By Vladimir Bibikov
Belarusian dairy products enjoy the greatest popularity abroad at present: dried milk, hard cheeses, butter, sour cream and cottage cheese. Sugar, confectionery and meat products are also in demand. “Our products are sold in around 50 countries, with the lion’s share headed for Russia; it’s closer to us, so yields greater economic profitability. For example, some Belarusian dairy products enjoy 60 percent profitability on the Russian market,” explains the Head of the Foreign Economic Policy Department at Belarus’ Agriculture and Food Industry, Tamara Usacheva.
About two decades ago, the situation was different. Foreign made products were found in local shops and, despite being known for its agrarian sector, Belarus seemed to be losing its market niche. The national programme of rural revival has changed the situation, with regional and branch programmes modernising the production and processing of milk, meat and crops. State support has primarily focused on the technical re-equipment of the agrarian-industrial branch, using the world’s latest technologies and expertise, raising crop harvests, milk yields and meat volumes. From January 2010-11, agricultural production rose by 6 percent. Exports are growing while local customers are fully provided for. In fact, in 2010, Belarusians consumed 5 percent more dairy products.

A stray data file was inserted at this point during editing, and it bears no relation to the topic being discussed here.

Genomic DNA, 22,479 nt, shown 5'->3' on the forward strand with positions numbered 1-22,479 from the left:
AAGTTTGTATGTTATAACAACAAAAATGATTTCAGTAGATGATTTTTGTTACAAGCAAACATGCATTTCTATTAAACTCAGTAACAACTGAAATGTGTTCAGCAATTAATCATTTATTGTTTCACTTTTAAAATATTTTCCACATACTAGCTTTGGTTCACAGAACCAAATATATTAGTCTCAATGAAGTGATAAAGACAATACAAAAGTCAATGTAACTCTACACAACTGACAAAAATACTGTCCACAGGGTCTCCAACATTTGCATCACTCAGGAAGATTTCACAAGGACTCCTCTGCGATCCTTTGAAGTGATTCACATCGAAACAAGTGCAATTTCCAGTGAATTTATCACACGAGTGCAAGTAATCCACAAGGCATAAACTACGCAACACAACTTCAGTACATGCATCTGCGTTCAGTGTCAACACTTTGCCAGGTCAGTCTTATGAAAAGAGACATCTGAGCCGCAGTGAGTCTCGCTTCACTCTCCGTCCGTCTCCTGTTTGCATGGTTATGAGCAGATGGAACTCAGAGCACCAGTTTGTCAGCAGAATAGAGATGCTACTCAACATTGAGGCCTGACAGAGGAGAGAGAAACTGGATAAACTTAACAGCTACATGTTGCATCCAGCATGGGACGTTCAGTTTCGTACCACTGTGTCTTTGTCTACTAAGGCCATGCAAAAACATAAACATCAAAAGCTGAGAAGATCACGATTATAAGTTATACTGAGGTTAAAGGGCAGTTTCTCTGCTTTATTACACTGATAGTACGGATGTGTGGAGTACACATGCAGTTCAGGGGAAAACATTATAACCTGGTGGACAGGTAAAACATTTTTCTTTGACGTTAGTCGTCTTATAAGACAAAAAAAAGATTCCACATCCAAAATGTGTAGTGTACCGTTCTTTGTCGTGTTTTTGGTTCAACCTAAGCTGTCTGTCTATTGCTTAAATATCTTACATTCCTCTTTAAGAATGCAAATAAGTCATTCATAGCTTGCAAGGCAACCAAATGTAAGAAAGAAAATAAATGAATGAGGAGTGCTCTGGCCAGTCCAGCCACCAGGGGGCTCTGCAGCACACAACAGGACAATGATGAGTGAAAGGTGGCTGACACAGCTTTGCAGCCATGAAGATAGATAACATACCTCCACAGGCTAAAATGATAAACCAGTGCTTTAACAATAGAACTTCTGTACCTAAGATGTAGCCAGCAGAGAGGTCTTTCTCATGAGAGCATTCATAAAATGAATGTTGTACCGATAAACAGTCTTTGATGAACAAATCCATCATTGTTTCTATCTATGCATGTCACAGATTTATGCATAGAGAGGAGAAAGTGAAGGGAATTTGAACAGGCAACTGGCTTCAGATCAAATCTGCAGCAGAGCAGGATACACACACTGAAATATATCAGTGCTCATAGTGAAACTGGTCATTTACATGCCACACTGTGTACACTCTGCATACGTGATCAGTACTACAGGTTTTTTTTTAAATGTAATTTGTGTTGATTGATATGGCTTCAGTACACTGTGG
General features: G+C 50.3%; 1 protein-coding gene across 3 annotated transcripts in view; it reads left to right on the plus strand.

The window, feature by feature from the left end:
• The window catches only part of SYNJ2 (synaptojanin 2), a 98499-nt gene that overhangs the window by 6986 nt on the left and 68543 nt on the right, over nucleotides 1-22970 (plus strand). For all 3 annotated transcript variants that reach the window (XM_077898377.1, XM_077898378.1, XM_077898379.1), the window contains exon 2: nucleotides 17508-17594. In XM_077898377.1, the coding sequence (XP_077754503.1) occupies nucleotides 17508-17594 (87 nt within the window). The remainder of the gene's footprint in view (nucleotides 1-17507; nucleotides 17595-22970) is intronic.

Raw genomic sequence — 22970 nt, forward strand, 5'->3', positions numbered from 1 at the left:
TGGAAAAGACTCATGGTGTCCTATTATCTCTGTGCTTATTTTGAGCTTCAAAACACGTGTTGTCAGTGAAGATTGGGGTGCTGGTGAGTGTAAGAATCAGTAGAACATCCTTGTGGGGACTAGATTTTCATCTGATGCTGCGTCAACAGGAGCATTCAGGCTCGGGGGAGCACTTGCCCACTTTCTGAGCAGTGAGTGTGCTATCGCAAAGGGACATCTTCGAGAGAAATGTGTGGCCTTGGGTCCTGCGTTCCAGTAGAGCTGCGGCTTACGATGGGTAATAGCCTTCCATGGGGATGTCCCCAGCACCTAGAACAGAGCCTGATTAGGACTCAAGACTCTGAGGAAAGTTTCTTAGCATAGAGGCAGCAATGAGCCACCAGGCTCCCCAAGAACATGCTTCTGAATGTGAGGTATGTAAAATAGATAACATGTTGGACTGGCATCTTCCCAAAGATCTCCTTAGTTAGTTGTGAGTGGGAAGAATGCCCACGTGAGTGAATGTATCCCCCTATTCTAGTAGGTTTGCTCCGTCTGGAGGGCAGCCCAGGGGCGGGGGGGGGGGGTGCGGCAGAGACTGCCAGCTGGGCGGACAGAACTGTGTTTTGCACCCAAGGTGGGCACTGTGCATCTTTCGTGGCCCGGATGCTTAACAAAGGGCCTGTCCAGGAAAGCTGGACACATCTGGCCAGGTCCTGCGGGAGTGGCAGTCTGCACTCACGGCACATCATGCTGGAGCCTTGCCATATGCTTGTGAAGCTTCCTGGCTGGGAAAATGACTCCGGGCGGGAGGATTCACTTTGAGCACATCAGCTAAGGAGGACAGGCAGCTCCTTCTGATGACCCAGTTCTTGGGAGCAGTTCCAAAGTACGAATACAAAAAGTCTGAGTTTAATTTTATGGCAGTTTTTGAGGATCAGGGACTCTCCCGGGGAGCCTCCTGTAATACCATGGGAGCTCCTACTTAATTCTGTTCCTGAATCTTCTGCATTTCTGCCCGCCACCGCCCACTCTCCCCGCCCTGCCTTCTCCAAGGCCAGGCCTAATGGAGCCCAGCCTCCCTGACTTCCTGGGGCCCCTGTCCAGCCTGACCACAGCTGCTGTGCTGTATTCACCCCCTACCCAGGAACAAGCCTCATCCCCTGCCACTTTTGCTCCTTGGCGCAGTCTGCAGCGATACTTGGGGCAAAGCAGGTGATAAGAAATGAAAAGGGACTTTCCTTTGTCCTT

Many domestic enterprises have certified their produce for EU markets, allowing increased exports to these states. It’s an approach which brings good dividends; in 2010, dried milk doubled in price on the international market, while butter and casein saw a 70 percent rise in price. In this way, Belarus is able to significantly compensate for the rise in world oil and natural gas prices (which we need to import). In five years’ time, Belarusian agricultural exports should reach $7bn, creating a positive balance of $4bn.